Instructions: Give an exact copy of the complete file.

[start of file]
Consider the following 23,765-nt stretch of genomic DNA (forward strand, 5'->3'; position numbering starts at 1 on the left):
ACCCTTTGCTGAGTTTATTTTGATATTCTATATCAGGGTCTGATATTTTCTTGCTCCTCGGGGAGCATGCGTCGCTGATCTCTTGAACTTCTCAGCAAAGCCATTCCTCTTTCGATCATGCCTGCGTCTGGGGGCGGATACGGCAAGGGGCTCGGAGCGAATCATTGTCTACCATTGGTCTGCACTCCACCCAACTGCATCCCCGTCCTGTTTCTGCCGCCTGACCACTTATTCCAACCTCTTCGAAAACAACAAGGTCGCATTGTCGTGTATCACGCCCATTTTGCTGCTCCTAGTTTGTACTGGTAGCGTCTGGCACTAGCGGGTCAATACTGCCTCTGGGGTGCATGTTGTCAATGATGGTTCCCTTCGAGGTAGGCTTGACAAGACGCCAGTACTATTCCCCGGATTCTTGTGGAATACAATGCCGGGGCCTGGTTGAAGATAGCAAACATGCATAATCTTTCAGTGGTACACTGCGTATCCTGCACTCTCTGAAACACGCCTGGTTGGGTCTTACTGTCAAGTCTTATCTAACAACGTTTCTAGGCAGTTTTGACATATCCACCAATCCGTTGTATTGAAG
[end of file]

Consider the following 23,765-nt stretch of genomic DNA (forward strand, 5'->3'; position numbering starts at 1 on the left):
ACCCTTTGCTGAGTTTATTTTGATATTCTATATCAGGGTCTGATATTTTCTTGCTCCTCGGGGAGCATGCGTCGCTGATCTCTTGAACTTCTCAGCAAAGCCATTCCTCTTTCGATCATGCCTGCGTCTGGGGGCGGATACGGCAAGGGGCTCGGAGCGAATCATTGTCTACCATTGGTCTGCACTCCACCCAACTGCATCCCCGTCCTGTTTCTGCCGCCTGACCACTTATTCCAACCTCTTCGAAAACAACAAGGTCGCATTGTCGTGTATCACGCCCATTTTGCTGCTCCTAGTTTGTACTGGTAGCGTCTGGCACTAGCGGGTCAATACTGCCTCTGGGGTGCATGTTGTCAATGATGGTTCCCTTCGAGGTAGGCTTGACAAGACGCCAGTACTATTCCCCGGATTCTTGTGGAATACAATGCCGGGGCCTGGTTGAAGATAGCAAACATGCATAATCTTTCAGTGGTACACTGCGTATCCTGCACTCTCTGAAACACGCCTGGTTGGGTCTTACTGTCAAGTCTTATCTAACAACGTTTCTAGGCAGTTTTGACATATCCACCAATCCGTTGTATTGAAG